Now they’re angry. Hundreds of citizens, in fact around 2,000, had signed petitions to keep Klondike Lake open to boating and jet skiing. DWP, concerned about invasion of quagga mussels, did agree to provide access three days a week, but as the season winds to an end residents want more of Klondike.
Russ Markman, who heads up the Save Klondike committee, heard DWP would close Klondike the day before Labor Day. That detail tipped the emotional scales for many boaters who look forward to the Labor Day holiday.
Clarence Martin of DWP did assure that the Department would keep the lake open Monday, Labor Day. He pointed out that the normal schedule has been Friday, Saturday, Sunday. As for the future, Martin said that he would look at tracking use information and meet with Inyo Supervisors Marty Fortney and Susan Cash to discuss future use.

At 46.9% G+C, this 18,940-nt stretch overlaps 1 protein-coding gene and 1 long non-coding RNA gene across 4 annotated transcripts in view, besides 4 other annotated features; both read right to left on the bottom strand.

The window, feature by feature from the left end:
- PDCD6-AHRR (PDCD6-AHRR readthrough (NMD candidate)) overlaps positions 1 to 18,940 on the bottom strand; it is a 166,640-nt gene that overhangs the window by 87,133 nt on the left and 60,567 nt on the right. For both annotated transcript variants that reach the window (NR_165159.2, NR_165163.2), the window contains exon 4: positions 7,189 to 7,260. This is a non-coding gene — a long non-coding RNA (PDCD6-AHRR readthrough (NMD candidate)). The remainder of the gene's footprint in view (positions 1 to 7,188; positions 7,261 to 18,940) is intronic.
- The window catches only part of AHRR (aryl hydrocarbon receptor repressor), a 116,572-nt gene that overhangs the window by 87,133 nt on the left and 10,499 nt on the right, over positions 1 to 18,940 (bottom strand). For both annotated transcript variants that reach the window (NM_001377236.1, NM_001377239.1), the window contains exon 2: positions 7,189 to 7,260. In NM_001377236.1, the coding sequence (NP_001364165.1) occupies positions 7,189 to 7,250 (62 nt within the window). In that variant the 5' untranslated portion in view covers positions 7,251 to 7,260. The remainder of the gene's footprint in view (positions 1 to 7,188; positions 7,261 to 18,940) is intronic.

Two environmental documents related to DWP activities and the water agreement spell out the requirement for water activities and water skiing in particular in one document as mitigation measures for groundwater pumping damage.
Martin said that DWP is providing water recreation. Of the environmental documents, Martin said, “It doesn’t say we have to provide recreation 24/7.”
DWP’s issue is the pest quagga mussel. The Department does pay for staff to make sure boats that enter Klondike have been inspected. Staff is on hand three days a week for two hours per day. Martin said, “It costs us a considerable amount of money – $180 per week-end. The $10 boat inspection fee doesn’t cover that.”
If quagga mussels invade Klondike and get into the river and the aqueduct, big problems would follow for LADWP. The mussels have clogged the works in other major waterways.
Klondike Committee members say they will go back to the Inyo Supervisors to press for use of their long-time and favorite lake.